Tuesday News Roundup
POSSIBLE MECHANICAL FAILURE CAUSED BART TRAIN TO BECOME DISABLED
BART is recovering this afternoon from an earlier delay caused by
a train that became disabled in San Francisco.
Around 3 p.m., a Fremont-bound train stopped on the tracks between the Glen Park and 24th Street Mission stations because of a possible mechanical failure, BART spokesman Taylor Huckaby said.
Another BART train was able to push the disabled train to the 24th Street station, where passengers were allowed to get off.
The disabled train is now being taken to a yard for repairs, according to Huckaby.
Although the train has been cleared, residual delays were expected for BART trains in all directions this afternoon as a result of the incident.
POLICE ARREST SOCCER PLAYER WHO ALLEGEDLY PUNCHED REFEREE DURING GAME
Police arrested a 30-year-old man Friday in connection with an assault on a soccer referee during a game last month in San Francisco’s Oceanview neighborhood.
After identifying the suspect and obtaining a search warrant, officers located Gabriel Lopezalcocer at a home in the 200 block of South 23rd Street in Richmond and arrested him on suspicion of battery resulting in serious injury, according to police.
On Feb. 21, around 10 a.m., officers responded to the Minnie and Lovie Ward Recreational Center at 650 Capitol Ave. for a report of an assault, police said.
At the time, an adult soccer league was using the field to play a game.
Police learned the referee had issued a red car to a player, causing the player to be ejected from the game.
The player, later identified as Lopezalcocer, then allegedly ran up to the referee from behind and punched him in the side of his head, according to police.
As a result the referee suffered a broken jaw and lost several teeth. He was taken to a hospital is recuperating from his injuries.
Lopez was booked into the San Francisco County jail, police said.
MOTHER OF MAN KILLED BY POLICE TESTIFIES ABOUT HER GRIEF
The mother of a 28-year-old man fatally shot by San Francisco police in a city park two years ago testified in federal court today that she feels the loss every day.
Elvira Nieto came to the stand in U.S. District Court in San Francisco in the trial of a civil lawsuit she and her husband filed against four officers who shot and killed their son, Alejandro “Alex” Nieto, in Bernal Heights Park on March 21, 2014.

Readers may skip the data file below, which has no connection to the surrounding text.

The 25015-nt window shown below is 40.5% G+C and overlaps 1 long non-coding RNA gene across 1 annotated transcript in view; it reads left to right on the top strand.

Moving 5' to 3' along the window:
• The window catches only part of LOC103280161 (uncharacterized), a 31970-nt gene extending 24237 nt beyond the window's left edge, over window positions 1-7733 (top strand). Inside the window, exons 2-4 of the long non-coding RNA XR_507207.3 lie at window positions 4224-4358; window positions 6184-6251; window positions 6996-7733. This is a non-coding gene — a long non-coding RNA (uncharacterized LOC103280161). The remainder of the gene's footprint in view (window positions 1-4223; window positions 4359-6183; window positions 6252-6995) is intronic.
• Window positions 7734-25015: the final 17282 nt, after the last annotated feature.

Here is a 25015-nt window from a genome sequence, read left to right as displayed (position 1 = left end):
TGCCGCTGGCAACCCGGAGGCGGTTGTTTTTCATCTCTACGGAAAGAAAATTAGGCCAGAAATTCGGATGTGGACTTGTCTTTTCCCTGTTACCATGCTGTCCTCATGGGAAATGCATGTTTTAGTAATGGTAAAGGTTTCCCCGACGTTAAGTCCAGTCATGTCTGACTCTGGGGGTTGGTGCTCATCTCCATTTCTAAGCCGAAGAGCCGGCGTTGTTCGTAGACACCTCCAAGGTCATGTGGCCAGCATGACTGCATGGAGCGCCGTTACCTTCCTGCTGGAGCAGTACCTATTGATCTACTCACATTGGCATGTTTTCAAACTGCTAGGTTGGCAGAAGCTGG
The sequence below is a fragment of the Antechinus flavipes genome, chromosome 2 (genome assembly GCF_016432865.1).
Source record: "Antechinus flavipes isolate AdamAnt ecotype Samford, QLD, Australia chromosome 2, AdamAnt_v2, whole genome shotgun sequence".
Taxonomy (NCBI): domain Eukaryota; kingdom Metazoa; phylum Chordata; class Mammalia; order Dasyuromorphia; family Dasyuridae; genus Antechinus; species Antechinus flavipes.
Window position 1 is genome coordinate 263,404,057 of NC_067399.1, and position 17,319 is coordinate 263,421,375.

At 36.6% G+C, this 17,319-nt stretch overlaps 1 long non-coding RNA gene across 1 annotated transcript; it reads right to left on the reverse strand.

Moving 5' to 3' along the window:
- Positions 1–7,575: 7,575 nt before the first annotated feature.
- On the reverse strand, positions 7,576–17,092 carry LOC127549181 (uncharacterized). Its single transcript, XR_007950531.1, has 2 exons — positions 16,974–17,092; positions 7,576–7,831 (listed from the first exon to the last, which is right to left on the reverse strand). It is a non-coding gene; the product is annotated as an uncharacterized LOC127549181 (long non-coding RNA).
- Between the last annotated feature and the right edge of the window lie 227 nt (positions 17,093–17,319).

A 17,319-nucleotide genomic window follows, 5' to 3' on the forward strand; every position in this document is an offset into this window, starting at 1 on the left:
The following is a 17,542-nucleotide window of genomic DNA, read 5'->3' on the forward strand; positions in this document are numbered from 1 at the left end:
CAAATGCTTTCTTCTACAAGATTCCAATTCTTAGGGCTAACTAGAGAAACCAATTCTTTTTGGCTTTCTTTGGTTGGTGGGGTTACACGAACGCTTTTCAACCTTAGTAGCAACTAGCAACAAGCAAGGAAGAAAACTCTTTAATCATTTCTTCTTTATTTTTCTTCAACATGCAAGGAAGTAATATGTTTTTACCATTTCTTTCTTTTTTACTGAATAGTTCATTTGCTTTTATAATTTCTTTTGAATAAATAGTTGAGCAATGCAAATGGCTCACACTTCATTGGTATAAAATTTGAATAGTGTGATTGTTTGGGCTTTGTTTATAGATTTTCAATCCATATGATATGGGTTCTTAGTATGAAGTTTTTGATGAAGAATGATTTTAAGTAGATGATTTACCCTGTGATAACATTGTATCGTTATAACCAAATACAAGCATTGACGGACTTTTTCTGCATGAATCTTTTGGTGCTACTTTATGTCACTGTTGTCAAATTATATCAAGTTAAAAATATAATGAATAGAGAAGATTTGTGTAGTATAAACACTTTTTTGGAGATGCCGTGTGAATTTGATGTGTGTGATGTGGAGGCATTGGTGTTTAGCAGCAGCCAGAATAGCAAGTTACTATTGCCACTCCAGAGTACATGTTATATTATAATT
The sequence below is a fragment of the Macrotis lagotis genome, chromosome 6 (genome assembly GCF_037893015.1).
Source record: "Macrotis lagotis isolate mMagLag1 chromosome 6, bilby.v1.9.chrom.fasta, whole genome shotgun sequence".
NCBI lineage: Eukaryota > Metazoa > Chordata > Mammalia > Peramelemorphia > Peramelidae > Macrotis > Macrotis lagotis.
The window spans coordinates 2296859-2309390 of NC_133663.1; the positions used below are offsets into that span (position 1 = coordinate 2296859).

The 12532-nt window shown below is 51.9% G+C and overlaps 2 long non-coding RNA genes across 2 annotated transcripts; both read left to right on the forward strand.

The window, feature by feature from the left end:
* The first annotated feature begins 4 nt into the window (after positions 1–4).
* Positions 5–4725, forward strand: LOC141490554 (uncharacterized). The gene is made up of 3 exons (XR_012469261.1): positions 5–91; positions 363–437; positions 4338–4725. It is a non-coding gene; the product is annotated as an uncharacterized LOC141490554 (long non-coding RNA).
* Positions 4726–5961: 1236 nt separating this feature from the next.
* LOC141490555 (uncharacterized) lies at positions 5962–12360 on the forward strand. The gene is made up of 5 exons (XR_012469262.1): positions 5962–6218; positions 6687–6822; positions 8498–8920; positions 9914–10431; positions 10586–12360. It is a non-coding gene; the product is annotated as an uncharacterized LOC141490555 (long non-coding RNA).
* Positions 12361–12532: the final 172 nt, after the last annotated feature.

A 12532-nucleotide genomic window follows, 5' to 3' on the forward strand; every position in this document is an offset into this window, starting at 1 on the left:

When asked by the family’s attorney, Adante Pointer, how the loss affected her, she answered, “It affected me a lot.”
“Even now, I hear his voice,” she said, speaking through a translator. “My heart is not accepting it, that he is not here.”
The mother said her husband, Refugio Nieto, is also greatly affected.
“Every day, he goes for a walk over there (in the park). Sometimes he goes twice a day,” she told the jury.
The parents’ lawsuit is based on claims of wrongful death, unconstitutional excessive use of force, and deprivation of the right to a familial relationship with their son.
Nieto, who was carrying a Taser stun gun in his holster, had eaten a burrito at the park and was on his way to his job as a security guard at a local nightclub when he was shot shortly after 7 p.m. in a barrage of 59 bullets fired by the officers in 30 seconds.
The officers were responding to a dog walker’s report of a man with a gun. They testified last week that they believed Nieto had a real gun and that he was pointing it at them. Three of the four officers said they saw red laser sights on the device.
A second dog walker, Antonio Theodore, brought to the stand by Pointer last week testified that Nieto kept his hands in his pockets during the encounter and that he never saw Nieto point anything at the officers.
The four officers are Lt. Jason Sawyer, who was a sergeant at the time, and Officers Richard Schiff, Nathan Chew and Roger Morse.
Elvira Nieto also testified today that after Friday’s trial session, the family and supporters went to Bernal Heights Park to commemorate what would have been Nieto’s 30th birthday.
“It was my son’s birthday. We brought flowers, a balloon and cake. Quite a few people came to keep us company,” she said.
She described a family trip with her son to Mexico and a family Christmas celebration, illustrated by photos projected on a screen by Pointer.
The plaintiffs plan to complete presenting their evidence Tuesday morning, after which City Attorney’s Office lawyers defending the officers will present four witnesses.
The case is expected to go to the eight-member jury in the court of U.S. Magistrate Judge Nathanael Cousins later this week.